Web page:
It is very important that each one on the team promote and maintain a strong working relationship with the others as well as the client, and of course other people who we may be in contact with (house personnel, office staff etc).
Some of the people you are working with may have more or less skill and may be younger or older. So in each situation you must address your issues with them with respect. Never offend anyone no matter the reason, never correct someone while anyone else in present. If you believe they made a mistake you can ask if he would mind a tip or advice. Not many people are open to advice from coworkers. If they refuse your help, respect it and leave it alone. If a colleague makes a sexual advance or even a comment that you are not comfortable with, address it quickly.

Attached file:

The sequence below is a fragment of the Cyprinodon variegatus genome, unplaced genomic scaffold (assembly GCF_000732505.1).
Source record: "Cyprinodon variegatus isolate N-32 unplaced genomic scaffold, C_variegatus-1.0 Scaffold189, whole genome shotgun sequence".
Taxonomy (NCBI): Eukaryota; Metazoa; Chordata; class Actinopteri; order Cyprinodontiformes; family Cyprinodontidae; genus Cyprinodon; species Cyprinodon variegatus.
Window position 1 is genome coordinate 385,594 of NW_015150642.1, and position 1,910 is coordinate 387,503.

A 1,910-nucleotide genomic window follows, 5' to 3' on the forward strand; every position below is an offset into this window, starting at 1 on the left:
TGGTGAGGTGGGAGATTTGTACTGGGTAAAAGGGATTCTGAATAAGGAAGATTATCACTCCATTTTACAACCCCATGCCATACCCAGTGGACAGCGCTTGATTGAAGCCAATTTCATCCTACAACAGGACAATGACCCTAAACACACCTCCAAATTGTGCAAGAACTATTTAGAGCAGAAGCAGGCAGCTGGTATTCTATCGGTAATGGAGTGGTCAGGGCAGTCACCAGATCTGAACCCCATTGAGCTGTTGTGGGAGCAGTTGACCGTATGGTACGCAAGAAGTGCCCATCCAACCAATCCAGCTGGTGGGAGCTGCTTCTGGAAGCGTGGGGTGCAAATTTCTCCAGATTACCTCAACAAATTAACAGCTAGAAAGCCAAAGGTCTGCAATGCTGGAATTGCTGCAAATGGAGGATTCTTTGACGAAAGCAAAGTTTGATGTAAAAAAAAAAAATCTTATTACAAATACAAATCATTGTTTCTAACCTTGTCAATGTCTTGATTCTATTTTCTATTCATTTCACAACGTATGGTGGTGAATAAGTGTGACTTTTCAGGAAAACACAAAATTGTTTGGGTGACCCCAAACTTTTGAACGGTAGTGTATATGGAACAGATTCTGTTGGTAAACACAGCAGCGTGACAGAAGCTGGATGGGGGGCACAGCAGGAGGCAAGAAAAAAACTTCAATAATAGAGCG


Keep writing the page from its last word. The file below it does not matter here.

In our work it is very important when an issue occurs, to take immediate action to address it. Later you can do your research and as a team and correct it. As in any team, constructive criticism is meant to eliminate future problems.
Try to avoid conversations with your colleagues that include topics which trigger emotional responses like sports, religion, sex or politics. No conversation on these topics can contribute to your client’s safety.
Avoid discussion about family and do not share details about your family, spouse, kids or home life. You don’t know how the information may be used against you or your client later. Can you be blackmailed? Could this affect your client or team?
The only conversation you should entertain is the one that adds to your client’s safety.
Your relationship with fellow citizens and Law Enforcement:
In most countries your authority or legal ability to act is no more than any other citizen. Trying to get a free pass at the club or disturbing the peace will give you and your client a bad image. No you can’t stop the traffic, park whenever you want, stop people from entering in public places or ask to search them.